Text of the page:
Visitors pass through the Key Peninsula and notice only our impressive trees. Those who know the terrain well know how much can be concealed here.
Camouflaged critters exploit psychology as much as terrain.
Our rural peninsula offers a rich patchwork of forest, field, scrub and shore. Hiding places are everywhere. Yet it’s a lesson we must constantly learn: What’s in one place isn’t necessarily in another. As soon as we think we have a handle on what is before us, it is our mind filling the gaps rather than our eyes. This is exactly where these wild and sneaky animals like to live, right where we begin to make assumptions.
Here is my list of the 15 most camouflaged creatures that call the Key Peninsula home.
15. Brown creeper: In an entourage of small winter songbirds, cheery and colorful, this bark-colored bird sticks close to the trunks of trees. It darts upward as it searches for spiders and can be found by its double-noted call, which is nearly as high as a dog whistle.
14. Goldenrod crab spider: This spider can be white or yellow and sometimes streaked with green or violet. It lives on flowers, its legs looking like stamens, and lies in wait for visiting pollinators to ambush. When it moves to another flower, it secretes pigments to slowly change color to match its new home.
13. Western fence lizard: The all-purpose checkered skin of fence lizards reminds me of army camo; the color scheme of grays, browns and blacks not only blending into its terrain of dirt, rocks, sand and logs, but obscuring the lizard’s outline, making it hard to pinpoint its parts.
12. Brittle star: In the intertidal zone, where every rough surface is crowded with critters that aren’t what they seem, I get an extra kick out of finding the sand-colored and nearly translucent arm of a bristle star sweeping slowly from under a rock, feeling around for prey.
11. Azure butterflies: While an argument could be made that sky-blue adult azures are camouflaged against the sky, it is their caterpillars and chrysalises that earn a place on this list — with a shout-out to hundreds of equally cryptic caterpillars of other moth and butterfly species. Inseparable from the flowers on which they feed, like dogwoods and lupines, azure caterpillars look like tiny green, pink or white chitons. The brown chrysalises look like castoff leaf buds.
10. Decorator crab: The body is canvas and garden for several species of decorator crabs. Carefully attaching small anemones, sponges and fronds of algae to its shell, a decorator crab looks like any other encrusted rock when it sits motionless. When it molts, it often picks the garden off its old shell and transfers it to the new.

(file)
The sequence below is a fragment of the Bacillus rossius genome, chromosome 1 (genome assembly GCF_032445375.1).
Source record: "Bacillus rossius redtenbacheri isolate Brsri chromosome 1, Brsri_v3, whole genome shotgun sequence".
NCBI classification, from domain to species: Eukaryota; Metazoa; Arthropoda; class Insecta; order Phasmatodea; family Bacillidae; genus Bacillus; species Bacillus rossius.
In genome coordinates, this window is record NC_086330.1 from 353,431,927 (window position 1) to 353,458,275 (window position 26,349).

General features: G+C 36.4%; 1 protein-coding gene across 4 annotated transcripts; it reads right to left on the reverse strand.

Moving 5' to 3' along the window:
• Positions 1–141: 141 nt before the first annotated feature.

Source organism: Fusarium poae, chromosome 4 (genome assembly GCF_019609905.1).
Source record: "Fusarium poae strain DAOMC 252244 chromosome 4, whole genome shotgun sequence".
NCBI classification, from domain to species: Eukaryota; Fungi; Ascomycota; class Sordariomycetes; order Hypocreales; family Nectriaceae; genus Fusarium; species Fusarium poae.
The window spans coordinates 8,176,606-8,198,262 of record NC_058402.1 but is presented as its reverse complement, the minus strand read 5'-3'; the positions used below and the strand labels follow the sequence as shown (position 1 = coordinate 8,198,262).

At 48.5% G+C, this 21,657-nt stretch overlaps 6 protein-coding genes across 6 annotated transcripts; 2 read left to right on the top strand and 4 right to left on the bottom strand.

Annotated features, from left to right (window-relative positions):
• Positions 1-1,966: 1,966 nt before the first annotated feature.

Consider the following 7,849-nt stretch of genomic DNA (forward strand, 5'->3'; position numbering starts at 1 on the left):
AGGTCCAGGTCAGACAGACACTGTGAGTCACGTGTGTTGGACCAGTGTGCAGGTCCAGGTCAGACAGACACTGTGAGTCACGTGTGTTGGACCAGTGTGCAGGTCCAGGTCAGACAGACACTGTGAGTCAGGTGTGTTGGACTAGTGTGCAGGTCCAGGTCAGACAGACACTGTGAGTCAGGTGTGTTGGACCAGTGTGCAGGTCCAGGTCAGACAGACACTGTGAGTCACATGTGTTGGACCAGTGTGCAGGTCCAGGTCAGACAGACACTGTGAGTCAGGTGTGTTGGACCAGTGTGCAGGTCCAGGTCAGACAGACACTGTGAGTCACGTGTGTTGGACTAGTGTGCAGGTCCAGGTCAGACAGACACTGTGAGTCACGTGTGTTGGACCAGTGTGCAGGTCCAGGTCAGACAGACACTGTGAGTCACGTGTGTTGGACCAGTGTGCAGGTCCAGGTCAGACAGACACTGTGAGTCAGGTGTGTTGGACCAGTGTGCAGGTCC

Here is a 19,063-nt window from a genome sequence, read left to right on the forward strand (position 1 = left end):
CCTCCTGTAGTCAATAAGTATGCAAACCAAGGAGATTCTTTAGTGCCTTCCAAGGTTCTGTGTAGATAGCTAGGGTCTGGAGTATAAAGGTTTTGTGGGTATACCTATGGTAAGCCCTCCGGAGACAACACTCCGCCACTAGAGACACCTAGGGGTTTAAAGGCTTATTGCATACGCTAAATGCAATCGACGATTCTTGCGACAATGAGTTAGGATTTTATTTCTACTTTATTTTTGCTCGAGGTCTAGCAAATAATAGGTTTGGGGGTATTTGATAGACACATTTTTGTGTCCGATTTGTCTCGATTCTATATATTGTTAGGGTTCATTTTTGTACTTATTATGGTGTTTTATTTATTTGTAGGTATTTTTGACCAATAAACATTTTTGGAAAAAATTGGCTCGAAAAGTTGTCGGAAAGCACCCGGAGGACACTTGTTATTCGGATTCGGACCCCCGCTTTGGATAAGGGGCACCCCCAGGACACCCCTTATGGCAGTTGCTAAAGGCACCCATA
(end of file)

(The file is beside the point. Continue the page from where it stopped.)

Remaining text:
9. Flying squirrel: I am dying to see a flying squirrel. They are certainly around. Nocturnal tree-dwellers, much of their elusiveness has to do with spending their days motionless in treetops, but their brown and gray fur also vanishes against bark. It has recently been found that all of North America’s flying squirrel species fluoresce pink in ultraviolet light. No one knows why.
8. Wilson’s snipe: With a shout-out to the many twig-colored female birds out there, it is hard to beat snipe for sneakiness. Four tan stripes run across feathers mottled with brown and charcoal. A snipe crouches in wetland grass, invisible until you draw near. Then it rockets away with a screech.
7. Bay pipefish / Penpoint gunnel: In offshore beds of eelgrass, two fish look like diaphanous blades of grass. The bay pipefish, a seahorse relative, is bookended by a long snout and a tiny circular tail. The penpoint gunnel, an eel-like fish, has three color morphs to match the three color-zones of undersea vegetation: green in the shallows, mustard yellow beyond, and maroon in the depths.
6. Carolina grasshopper: Of several grasshopper species on the KP, I choose the large Carolina grasshopper, identified by black wings with yellow margins, for its ability to disappear even when you have tracked where it landed. It comes in shades of rust, gray, tan and brown, a variation handy in a world that yearly shifts its palette. Recent research suggests that an individual grasshopper knows its specific hue and chooses its resting places accordingly.
5. Morel: Experienced mushroom hunters remain tormented by morels on the KP. Already rare, their pitted forms can be impossible to spot in the dappled darkness of the forest. Plus, they look like pine cones — with a shout-out to another pine cone mimic, the bizarre groundcone, a parasitic plant — fortifying their camouflage with mimicry.
4. Giant water bug: Camouflage helps predators as well as prey. I once watched a giant water bug swim to the bottom of a pond. The instant it glided to a stop in the old brown leaves collected there, transforming into another leaf, I understood how such a relatively large predator could operate by ambush. They even catch fish.
3. Bobcat: Is it not incredible that this lynx cousin lives around us, stalking its territories and hunting rabbits and raising kittens without ever being seen? Master of silence, a bobcat’s spotted and striped fur helps it melt into tangled vegetation, where the outlines of objects are lost in ridiculous patterns of shadow and texture.
2. Starry flounder: It takes a special sea critter to attempt to camouflage against the sandy bottoms that are far more common in Puget Sound than rocky reefs. The starry flounder flat-out succeeds, speckled like sand. Old-timers fished for them by walking barefoot in the shallows. You could not see a flounder before you stepped on it, and then it took every bit of gumption to quell the instinct to jump away from the large wriggling fish.
1. Moths: I will brook no argument on this one. Various moths could take the top 50 spots on this list. Try finding a single resting moth the next time you walk in the woods, where they are abundant. Good luck.
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